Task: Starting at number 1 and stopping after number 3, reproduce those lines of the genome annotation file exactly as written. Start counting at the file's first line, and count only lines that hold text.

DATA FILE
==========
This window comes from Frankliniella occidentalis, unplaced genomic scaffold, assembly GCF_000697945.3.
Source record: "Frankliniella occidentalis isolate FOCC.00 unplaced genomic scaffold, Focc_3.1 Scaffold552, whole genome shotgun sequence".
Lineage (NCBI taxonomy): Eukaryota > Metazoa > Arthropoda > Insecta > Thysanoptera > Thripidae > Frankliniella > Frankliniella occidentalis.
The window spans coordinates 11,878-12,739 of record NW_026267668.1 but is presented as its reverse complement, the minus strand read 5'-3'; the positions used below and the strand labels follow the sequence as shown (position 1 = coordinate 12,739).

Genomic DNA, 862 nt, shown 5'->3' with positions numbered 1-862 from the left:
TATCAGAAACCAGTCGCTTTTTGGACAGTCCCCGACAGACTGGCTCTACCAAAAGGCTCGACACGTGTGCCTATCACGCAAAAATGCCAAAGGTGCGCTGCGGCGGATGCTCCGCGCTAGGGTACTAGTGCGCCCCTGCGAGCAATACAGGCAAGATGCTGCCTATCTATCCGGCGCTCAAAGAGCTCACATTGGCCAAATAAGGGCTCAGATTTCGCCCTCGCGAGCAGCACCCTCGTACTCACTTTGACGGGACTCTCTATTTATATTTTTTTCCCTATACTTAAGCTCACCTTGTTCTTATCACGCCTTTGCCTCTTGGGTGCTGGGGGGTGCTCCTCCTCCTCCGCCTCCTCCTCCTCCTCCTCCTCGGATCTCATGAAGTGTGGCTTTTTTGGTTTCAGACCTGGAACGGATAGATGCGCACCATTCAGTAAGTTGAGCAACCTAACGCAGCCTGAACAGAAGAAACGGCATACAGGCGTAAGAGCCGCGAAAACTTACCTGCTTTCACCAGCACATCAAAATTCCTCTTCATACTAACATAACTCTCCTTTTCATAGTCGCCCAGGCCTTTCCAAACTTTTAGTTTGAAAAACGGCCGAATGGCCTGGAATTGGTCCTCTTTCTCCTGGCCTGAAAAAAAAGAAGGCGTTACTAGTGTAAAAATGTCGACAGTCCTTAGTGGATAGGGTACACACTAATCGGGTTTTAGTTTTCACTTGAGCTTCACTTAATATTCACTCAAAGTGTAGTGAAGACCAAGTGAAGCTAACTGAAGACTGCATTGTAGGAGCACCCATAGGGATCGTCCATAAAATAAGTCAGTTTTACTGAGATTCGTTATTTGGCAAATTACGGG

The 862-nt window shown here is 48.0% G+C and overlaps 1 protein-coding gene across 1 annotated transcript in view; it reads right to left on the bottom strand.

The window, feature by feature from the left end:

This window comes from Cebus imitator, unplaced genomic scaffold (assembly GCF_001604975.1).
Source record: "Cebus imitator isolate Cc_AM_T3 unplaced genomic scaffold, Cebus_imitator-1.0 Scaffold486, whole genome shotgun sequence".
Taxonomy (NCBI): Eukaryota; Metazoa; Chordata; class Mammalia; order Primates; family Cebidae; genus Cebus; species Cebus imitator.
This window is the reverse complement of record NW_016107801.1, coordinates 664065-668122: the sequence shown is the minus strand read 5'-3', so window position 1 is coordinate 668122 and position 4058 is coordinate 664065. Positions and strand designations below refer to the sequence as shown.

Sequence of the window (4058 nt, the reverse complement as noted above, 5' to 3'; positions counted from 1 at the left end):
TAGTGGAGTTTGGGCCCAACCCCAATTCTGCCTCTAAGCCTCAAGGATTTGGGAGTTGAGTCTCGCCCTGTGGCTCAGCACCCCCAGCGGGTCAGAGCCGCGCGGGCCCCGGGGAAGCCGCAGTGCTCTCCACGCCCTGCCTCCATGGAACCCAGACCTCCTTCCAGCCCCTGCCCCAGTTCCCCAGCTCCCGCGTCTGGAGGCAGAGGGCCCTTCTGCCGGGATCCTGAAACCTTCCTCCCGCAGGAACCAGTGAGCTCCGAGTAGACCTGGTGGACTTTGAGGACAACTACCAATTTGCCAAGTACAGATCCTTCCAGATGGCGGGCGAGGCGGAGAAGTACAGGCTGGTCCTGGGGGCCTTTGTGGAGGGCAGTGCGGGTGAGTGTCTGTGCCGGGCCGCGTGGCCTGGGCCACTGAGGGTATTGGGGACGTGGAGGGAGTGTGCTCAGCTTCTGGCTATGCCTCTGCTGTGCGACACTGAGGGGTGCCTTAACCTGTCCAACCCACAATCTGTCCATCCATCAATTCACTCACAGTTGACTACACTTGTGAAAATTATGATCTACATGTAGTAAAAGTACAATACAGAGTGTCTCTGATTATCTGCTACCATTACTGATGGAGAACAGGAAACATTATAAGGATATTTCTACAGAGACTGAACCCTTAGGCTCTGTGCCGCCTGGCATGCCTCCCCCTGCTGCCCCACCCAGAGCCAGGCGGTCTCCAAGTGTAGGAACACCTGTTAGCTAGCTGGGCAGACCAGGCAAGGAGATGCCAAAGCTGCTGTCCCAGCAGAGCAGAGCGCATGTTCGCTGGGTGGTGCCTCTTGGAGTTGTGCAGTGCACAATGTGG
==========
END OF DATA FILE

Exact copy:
This window comes from Frankliniella occidentalis, unplaced genomic scaffold, assembly GCF_000697945.3.
Source record: "Frankliniella occidentalis isolate FOCC.00 unplaced genomic scaffold, Focc_3.1 Scaffold552, whole genome shotgun sequence".
Lineage (NCBI taxonomy): Eukaryota > Metazoa > Arthropoda > Insecta > Thysanoptera > Thripidae > Frankliniella > Frankliniella occidentalis.